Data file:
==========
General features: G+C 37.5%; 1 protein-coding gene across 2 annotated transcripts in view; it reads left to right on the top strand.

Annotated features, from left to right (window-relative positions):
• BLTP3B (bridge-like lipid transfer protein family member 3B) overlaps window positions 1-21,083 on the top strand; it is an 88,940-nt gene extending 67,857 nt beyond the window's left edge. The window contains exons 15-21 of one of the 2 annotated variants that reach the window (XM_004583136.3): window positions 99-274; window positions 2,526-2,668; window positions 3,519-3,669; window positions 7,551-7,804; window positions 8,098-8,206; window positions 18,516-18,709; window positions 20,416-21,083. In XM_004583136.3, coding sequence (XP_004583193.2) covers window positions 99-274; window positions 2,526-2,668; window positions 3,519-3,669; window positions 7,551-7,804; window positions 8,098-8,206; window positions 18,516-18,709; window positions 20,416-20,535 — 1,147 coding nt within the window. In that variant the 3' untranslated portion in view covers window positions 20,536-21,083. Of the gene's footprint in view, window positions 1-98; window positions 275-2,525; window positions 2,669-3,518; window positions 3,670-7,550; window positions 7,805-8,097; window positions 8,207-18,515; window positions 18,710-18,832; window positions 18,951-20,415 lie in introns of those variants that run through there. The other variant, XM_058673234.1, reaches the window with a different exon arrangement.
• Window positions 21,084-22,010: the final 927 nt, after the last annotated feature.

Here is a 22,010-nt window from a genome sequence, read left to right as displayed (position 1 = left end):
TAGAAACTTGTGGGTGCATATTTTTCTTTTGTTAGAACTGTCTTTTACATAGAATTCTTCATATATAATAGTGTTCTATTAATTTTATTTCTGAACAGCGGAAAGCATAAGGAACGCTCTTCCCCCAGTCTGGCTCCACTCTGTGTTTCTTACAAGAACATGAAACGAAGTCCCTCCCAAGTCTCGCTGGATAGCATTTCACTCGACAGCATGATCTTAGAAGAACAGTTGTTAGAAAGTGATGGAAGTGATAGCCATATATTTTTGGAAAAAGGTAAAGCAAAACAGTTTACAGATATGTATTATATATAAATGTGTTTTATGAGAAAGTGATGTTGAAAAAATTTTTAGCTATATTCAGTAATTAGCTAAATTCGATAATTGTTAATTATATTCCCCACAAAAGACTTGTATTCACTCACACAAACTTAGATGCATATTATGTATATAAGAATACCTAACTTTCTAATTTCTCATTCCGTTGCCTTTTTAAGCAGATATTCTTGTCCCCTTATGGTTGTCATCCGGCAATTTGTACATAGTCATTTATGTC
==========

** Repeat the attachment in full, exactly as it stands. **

General features: G+C 37.5%; 1 protein-coding gene across 2 annotated transcripts in view; it reads left to right on the top strand.

Annotated features, from left to right (window-relative positions):
• BLTP3B (bridge-like lipid transfer protein family member 3B) overlaps window positions 1-21,083 on the top strand; it is an 88,940-nt gene extending 67,857 nt beyond the window's left edge. The window contains exons 15-21 of one of the 2 annotated variants that reach the window (XM_004583136.3): window positions 99-274; window positions 2,526-2,668; window positions 3,519-3,669; window positions 7,551-7,804; window positions 8,098-8,206; window positions 18,516-18,709; window positions 20,416-21,083. In XM_004583136.3, coding sequence (XP_004583193.2) covers window positions 99-274; window positions 2,526-2,668; window positions 3,519-3,669; window positions 7,551-7,804; window positions 8,098-8,206; window positions 18,516-18,709; window positions 20,416-20,535 — 1,147 coding nt within the window. In that variant the 3' untranslated portion in view covers window positions 20,536-21,083. Of the gene's footprint in view, window positions 1-98; window positions 275-2,525; window positions 2,669-3,518; window positions 3,670-7,550; window positions 7,805-8,097; window positions 8,207-18,515; window positions 18,710-18,832; window positions 18,951-20,415 lie in introns of those variants that run through there. The other variant, XM_058673234.1, reaches the window with a different exon arrangement.
• Window positions 21,084-22,010: the final 927 nt, after the last annotated feature.

Here is a 22,010-nt window from a genome sequence, read left to right as displayed (position 1 = left end):
TAGAAACTTGTGGGTGCATATTTTTCTTTTGTTAGAACTGTCTTTTACATAGAATTCTTCATATATAATAGTGTTCTATTAATTTTATTTCTGAACAGCGGAAAGCATAAGGAACGCTCTTCCCCCAGTCTGGCTCCACTCTGTGTTTCTTACAAGAACATGAAACGAAGTCCCTCCCAAGTCTCGCTGGATAGCATTTCACTCGACAGCATGATCTTAGAAGAACAGTTGTTAGAAAGTGATGGAAGTGATAGCCATATATTTTTGGAAAAAGGTAAAGCAAAACAGTTTACAGATATGTATTATATATAAATGTGTTTTATGAGAAAGTGATGTTGAAAAAATTTTTAGCTATATTCAGTAATTAGCTAAATTCGATAATTGTTAATTATATTCCCCACAAAAGACTTGTATTCACTCACACAAACTTAGATGCATATTATGTATATAAGAATACCTAACTTTCTAATTTCTCATTCCGTTGCCTTTTTAAGCAGATATTCTTGTCCCCTTATGGTTGTCATCCGGCAATTTGTACATAGTCATTTATGTC